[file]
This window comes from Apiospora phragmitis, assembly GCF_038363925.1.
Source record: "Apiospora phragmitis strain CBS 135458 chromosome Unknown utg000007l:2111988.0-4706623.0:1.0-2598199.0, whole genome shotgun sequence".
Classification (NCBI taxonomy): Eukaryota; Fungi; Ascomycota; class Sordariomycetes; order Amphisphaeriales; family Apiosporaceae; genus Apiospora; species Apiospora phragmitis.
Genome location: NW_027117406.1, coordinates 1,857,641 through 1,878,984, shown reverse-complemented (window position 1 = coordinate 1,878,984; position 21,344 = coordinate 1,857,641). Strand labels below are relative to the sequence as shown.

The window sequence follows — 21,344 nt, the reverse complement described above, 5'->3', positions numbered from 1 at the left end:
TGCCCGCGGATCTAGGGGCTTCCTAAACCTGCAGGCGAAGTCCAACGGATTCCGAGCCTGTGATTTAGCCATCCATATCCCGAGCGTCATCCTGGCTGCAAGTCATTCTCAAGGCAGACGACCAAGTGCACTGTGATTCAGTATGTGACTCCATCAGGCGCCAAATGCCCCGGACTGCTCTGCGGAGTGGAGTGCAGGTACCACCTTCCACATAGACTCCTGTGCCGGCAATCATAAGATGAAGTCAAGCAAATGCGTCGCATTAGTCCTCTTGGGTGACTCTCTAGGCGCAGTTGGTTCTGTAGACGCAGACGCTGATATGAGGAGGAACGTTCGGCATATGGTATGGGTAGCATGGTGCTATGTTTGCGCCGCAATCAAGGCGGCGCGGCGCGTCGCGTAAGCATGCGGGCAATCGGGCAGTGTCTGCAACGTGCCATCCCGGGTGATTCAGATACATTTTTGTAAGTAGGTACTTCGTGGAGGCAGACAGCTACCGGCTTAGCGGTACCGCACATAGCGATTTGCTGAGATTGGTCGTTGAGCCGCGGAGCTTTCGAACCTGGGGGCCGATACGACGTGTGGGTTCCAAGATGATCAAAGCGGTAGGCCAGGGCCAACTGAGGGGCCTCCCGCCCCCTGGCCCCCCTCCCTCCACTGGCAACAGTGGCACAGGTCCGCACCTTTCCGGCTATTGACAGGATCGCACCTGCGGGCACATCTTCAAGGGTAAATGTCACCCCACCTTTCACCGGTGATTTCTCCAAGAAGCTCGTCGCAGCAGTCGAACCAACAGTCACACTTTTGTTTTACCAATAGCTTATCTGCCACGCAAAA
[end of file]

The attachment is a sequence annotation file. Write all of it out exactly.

This window comes from Apiospora phragmitis, assembly GCF_038363925.1.
Source record: "Apiospora phragmitis strain CBS 135458 chromosome Unknown utg000007l:2111988.0-4706623.0:1.0-2598199.0, whole genome shotgun sequence".
Classification (NCBI taxonomy): Eukaryota; Fungi; Ascomycota; class Sordariomycetes; order Amphisphaeriales; family Apiosporaceae; genus Apiospora; species Apiospora phragmitis.
Genome location: NW_027117406.1, coordinates 1,857,641 through 1,878,984, shown reverse-complemented (window position 1 = coordinate 1,878,984; position 21,344 = coordinate 1,857,641). Strand labels below are relative to the sequence as shown.

The window sequence follows — 21,344 nt, the reverse complement described above, 5'->3', positions numbered from 1 at the left end:
TGCCCGCGGATCTAGGGGCTTCCTAAACCTGCAGGCGAAGTCCAACGGATTCCGAGCCTGTGATTTAGCCATCCATATCCCGAGCGTCATCCTGGCTGCAAGTCATTCTCAAGGCAGACGACCAAGTGCACTGTGATTCAGTATGTGACTCCATCAGGCGCCAAATGCCCCGGACTGCTCTGCGGAGTGGAGTGCAGGTACCACCTTCCACATAGACTCCTGTGCCGGCAATCATAAGATGAAGTCAAGCAAATGCGTCGCATTAGTCCTCTTGGGTGACTCTCTAGGCGCAGTTGGTTCTGTAGACGCAGACGCTGATATGAGGAGGAACGTTCGGCATATGGTATGGGTAGCATGGTGCTATGTTTGCGCCGCAATCAAGGCGGCGCGGCGCGTCGCGTAAGCATGCGGGCAATCGGGCAGTGTCTGCAACGTGCCATCCCGGGTGATTCAGATACATTTTTGTAAGTAGGTACTTCGTGGAGGCAGACAGCTACCGGCTTAGCGGTACCGCACATAGCGATTTGCTGAGATTGGTCGTTGAGCCGCGGAGCTTTCGAACCTGGGGGCCGATACGACGTGTGGGTTCCAAGATGATCAAAGCGGTAGGCCAGGGCCAACTGAGGGGCCTCCCGCCCCCTGGCCCCCCTCCCTCCACTGGCAACAGTGGCACAGGTCCGCACCTTTCCGGCTATTGACAGGATCGCACCTGCGGGCACATCTTCAAGGGTAAATGTCACCCCACCTTTCACCGGTGATTTCTCCAAGAAGCTCGTCGCAGCAGTCGAACCAACAGTCACACTTTTGTTTTACCAATAGCTTATCTGCCACGCAAAA